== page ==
My earliest memories of life began in the 20th Ward. In 1996, my family moved to 65th & Green into a historic greystone building that my grandmother purchased. She saved her hard-earned money, and had the dream of creating generational wealth in our family. It was this investment that kept my mother, sister, and me from experiencing homelessness during my childhood.
My understanding of inequities based on race, class, and geography came early in life during my everyday experiences. Every morning, I’d walk to the school bus with my neighbor, Quan, to go to school at Beasley Academy Center. I lost contact with my neighbor. It wasn’t until a home visit during college that I realized because we went to different high schools, my bus buddy’s life trajectory was strikingly different: he ended up on our corner gang border, rising up the ranks in the local gang.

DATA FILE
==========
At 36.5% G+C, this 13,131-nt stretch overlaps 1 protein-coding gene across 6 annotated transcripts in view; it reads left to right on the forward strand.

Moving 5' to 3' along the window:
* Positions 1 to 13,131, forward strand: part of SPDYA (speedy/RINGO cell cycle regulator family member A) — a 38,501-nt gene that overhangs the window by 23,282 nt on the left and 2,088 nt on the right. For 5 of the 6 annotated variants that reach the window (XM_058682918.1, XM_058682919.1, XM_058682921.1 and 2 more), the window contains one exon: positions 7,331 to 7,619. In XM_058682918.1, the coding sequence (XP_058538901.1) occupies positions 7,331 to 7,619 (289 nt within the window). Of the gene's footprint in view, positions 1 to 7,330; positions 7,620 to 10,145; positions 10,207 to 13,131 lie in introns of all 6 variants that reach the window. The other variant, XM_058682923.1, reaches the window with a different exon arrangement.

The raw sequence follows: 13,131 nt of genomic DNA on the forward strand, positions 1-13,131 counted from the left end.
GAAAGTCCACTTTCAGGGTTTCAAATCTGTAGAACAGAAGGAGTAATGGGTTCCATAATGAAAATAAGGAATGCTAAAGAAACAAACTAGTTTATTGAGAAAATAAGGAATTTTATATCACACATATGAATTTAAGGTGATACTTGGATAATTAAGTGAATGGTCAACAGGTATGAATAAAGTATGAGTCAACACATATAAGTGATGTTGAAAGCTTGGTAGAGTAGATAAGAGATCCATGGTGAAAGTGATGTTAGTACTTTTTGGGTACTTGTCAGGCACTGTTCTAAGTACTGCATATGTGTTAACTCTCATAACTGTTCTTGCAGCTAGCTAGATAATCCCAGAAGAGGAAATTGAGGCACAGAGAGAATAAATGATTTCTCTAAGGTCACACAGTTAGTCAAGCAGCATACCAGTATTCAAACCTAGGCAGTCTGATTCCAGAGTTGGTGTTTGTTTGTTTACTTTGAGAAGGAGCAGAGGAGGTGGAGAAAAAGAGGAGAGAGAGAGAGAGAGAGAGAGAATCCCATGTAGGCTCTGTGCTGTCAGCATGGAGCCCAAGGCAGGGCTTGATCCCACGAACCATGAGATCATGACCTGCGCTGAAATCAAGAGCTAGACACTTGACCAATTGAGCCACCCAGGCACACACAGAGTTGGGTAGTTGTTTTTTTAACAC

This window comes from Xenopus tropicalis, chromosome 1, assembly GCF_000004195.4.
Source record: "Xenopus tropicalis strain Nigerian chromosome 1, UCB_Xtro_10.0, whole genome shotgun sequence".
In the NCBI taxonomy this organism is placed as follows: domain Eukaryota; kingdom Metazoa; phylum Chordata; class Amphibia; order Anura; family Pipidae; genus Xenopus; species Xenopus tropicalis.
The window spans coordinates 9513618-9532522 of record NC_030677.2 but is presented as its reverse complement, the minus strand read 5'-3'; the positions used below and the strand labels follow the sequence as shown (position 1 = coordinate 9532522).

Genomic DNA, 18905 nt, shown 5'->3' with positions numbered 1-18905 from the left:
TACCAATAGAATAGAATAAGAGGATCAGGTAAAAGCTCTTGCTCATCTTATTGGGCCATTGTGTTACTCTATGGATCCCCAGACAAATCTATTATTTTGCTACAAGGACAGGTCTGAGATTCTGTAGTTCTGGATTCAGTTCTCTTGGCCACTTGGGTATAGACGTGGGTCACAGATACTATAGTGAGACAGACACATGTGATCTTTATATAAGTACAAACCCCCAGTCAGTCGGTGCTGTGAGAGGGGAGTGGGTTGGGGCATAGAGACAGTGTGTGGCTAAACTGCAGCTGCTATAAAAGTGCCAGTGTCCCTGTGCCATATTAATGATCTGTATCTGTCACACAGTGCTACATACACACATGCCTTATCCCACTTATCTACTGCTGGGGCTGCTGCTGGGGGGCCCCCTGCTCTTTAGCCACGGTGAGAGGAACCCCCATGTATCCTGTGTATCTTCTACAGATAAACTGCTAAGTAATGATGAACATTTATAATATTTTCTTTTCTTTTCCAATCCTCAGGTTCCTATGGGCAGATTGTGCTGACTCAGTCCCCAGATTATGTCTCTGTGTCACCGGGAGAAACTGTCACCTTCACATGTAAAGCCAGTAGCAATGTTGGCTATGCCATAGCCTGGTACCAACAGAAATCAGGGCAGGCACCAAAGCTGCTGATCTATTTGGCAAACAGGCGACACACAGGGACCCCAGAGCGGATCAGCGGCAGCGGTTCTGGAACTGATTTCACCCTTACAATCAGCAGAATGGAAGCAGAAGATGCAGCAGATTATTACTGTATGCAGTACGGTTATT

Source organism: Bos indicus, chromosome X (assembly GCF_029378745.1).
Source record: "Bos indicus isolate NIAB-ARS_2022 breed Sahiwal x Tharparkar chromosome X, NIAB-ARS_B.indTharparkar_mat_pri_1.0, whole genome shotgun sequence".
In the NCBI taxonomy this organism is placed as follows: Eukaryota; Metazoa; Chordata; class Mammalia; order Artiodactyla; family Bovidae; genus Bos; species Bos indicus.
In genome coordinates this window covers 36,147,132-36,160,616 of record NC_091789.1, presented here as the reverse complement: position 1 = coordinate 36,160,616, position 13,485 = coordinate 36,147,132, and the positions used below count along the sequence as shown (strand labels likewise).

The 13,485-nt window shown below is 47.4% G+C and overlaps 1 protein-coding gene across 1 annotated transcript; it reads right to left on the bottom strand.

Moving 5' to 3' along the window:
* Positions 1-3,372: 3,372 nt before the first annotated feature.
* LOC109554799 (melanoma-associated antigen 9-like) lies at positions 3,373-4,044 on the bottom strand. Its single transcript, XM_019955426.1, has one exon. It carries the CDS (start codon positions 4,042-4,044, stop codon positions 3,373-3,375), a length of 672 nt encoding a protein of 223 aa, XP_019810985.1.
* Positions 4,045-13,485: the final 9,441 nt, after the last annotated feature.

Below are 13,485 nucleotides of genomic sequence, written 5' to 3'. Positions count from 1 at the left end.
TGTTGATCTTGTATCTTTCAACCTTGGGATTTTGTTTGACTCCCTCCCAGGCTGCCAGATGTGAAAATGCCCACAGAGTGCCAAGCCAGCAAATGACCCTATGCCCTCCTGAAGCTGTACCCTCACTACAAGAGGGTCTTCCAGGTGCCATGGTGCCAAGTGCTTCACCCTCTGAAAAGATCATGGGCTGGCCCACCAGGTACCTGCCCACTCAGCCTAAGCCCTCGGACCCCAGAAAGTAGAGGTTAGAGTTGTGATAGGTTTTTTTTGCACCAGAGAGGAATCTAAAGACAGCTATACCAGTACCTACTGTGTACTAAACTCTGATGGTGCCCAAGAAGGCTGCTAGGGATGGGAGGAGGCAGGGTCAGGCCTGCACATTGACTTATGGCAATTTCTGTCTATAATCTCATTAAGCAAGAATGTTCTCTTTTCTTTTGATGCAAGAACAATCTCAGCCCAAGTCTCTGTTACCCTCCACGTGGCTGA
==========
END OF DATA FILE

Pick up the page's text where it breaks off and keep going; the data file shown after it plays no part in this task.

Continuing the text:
Two days after Christmas in 2011, while home for the the holiday break of my senior year of college, I came face to face with a reality that I had not yet faced, but one that my neighbors had lived all along. As I walked to the corner store, I came within half a block of being caught in open gunfire that claimed the lives of two people and wounded four others at the nearby Church’s Chicken. I always knew violence was present in my community, but that day I learned that bullets don’t care whether you’re an honor roll or reluctant learner, whether you own or rent, whether you’re poor or well off. From that day sprang the concept that I would serve as the positive catalyst my community needed. I vowed to work as hard as I could in order to uplift and re energize the people of my community, as well as dismantle the systems that perpetuate violence and hinder our growth.
I hold a Master’s of Science in Education Policy from the University of Pennsylvania, a Master’s of Arts in Teaching from National Louis University, and a Bachelor of Arts in Political Science from the University of Michigan.